The big issue in Ontario, from his perspective, is treaty implementation. Historic agreements that allowed First Nations to use their treaty lands have been eroded by leases and licences granted by Ontario to resource companies. The question now, especially in light of the dreadful conditions at the Kashechewan reserve that recently received much media attention, is whether life on reserves is viable.

He said that crisis arose because the federal government ignored the band's objection to the location of the community in the first place: it is built on a bog that is also part of a tidal floodplain. The government chose the site because it was easy to get supply barges into the coastal community. The result has been uncontrollable mold in the houses and tainted water.

If there is to be a future for the next generation, First Nations peoples must have some access to their traditional lands outside the reserves, Olthuis said. The argument is that if economic activities are to be licensed in these areas, then First Nations should be able to share in the benefits. This issue has special meaning for the 50,000 First Nations people who live in the Treaty Nine areas (north of Timmins and Thunder Bay), which are drawing increasing attention from major resource companies.

"What First Nations really want is to move toward economic and social self-sufficiency," he said. "They say that can only come through the treaty implementation process, rather than just new government programs that essentially address the symptoms."

But professor Brad Morse, who teaches aboriginal law at the University of Ottawa, says that while such developments would be welcome, he does not see much impetus for them from government or the private sector in Ontario. Their longstanding view, he said, is that "there really is no need to worry about any of these issues" because the treaties pre-date Confederation, which extinguished those agreements.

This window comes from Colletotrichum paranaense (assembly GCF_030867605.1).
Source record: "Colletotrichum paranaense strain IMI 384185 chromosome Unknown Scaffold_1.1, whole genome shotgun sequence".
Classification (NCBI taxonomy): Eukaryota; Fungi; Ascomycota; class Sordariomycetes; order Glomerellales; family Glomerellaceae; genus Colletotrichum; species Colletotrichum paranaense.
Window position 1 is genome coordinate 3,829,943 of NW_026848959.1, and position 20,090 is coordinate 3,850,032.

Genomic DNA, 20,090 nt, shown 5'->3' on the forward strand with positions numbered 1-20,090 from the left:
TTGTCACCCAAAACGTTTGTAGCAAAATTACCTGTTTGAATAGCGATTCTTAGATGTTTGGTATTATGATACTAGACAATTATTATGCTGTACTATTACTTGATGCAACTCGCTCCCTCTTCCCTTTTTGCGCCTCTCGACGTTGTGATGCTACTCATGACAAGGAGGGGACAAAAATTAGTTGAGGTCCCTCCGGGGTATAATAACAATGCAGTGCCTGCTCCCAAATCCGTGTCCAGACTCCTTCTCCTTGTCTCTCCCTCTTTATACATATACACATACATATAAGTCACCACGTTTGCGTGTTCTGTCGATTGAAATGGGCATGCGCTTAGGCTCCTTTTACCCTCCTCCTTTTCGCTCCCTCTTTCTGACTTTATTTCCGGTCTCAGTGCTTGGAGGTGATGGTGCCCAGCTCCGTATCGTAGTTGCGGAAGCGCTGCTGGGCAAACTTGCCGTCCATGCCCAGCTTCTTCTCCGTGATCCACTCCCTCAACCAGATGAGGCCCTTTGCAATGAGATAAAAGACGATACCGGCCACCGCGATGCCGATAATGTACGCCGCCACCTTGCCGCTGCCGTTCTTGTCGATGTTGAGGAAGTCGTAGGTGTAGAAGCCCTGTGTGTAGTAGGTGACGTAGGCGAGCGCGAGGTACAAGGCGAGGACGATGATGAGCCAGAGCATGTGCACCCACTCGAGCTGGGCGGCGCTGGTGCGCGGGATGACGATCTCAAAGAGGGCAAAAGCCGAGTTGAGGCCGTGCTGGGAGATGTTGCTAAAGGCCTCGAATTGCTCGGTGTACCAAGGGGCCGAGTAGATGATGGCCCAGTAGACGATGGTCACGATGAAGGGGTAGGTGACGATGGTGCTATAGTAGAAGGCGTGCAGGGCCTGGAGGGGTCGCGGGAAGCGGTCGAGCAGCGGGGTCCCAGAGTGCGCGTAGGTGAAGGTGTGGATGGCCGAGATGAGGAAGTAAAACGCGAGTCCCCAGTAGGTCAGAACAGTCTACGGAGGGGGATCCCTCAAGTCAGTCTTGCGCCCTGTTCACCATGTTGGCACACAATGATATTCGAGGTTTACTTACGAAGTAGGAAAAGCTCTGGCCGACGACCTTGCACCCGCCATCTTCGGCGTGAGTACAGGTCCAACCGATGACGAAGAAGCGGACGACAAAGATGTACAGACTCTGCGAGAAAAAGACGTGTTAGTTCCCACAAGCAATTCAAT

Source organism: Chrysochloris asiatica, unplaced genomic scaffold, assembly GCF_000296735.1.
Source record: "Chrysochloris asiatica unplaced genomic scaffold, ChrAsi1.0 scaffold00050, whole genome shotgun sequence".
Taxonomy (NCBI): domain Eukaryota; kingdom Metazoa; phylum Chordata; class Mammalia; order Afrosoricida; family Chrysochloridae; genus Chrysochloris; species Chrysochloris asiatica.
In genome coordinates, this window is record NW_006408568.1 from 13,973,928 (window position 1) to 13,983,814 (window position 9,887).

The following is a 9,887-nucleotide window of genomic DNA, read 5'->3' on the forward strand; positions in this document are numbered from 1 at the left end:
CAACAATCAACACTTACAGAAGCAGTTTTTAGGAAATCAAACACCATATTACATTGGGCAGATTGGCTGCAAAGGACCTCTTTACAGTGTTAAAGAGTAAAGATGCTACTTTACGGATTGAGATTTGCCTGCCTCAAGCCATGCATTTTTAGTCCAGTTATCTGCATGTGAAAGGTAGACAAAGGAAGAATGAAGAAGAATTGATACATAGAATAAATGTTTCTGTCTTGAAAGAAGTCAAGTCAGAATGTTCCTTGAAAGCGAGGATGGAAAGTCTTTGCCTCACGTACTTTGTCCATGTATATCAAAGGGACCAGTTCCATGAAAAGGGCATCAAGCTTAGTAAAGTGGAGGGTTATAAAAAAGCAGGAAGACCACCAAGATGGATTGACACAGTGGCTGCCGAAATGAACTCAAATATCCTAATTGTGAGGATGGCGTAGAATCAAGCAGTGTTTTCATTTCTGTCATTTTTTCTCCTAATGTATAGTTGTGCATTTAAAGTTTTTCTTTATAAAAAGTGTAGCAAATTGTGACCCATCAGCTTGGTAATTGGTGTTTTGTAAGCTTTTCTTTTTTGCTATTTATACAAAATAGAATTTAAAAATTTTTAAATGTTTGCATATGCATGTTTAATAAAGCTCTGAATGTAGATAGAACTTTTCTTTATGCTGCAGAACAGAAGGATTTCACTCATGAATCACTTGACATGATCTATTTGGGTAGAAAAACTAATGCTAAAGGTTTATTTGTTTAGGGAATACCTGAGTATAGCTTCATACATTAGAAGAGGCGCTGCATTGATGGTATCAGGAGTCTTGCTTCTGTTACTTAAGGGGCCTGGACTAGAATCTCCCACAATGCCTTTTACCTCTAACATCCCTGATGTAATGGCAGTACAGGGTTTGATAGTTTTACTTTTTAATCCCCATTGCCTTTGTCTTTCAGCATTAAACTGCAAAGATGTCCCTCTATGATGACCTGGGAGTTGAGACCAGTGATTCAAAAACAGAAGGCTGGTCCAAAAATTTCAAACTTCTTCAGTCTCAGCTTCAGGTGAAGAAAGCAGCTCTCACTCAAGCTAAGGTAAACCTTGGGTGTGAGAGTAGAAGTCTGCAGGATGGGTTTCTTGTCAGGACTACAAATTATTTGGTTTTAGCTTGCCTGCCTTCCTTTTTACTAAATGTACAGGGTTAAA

As a result of that perception, the Ministry of Natural Resources believes it can do whatever it wishes with Crown lands in Ontario, he said. This lack of concern about First Nations claims is exacerbated by the location of reserves in Ontario. Unlike in B.C., for example, they are situated far from major urban centres.

And this failure to engage continues to exist despite the two recent decisions from the Supreme Court requiring consultation with First Nations.

"Legally, I think there is a huge amount of uncertainty as to what is going on, but it's business as usual," said Morese.

But companies would be very wise to pay attention to First Nations issues in areas where they plan to operate, he cautioned. In the future the courts are likely to be much more active in this area and require companies to reach deals with local Aboriginal communities, he predicted. If they fail to do so, they could find their operations stalled indefinitely by lawsuits, which in this area are notorious for dragging on for many, many years.

Better to be pragmatic and enter into an agreement now, rather than be forced into one later, he concluded.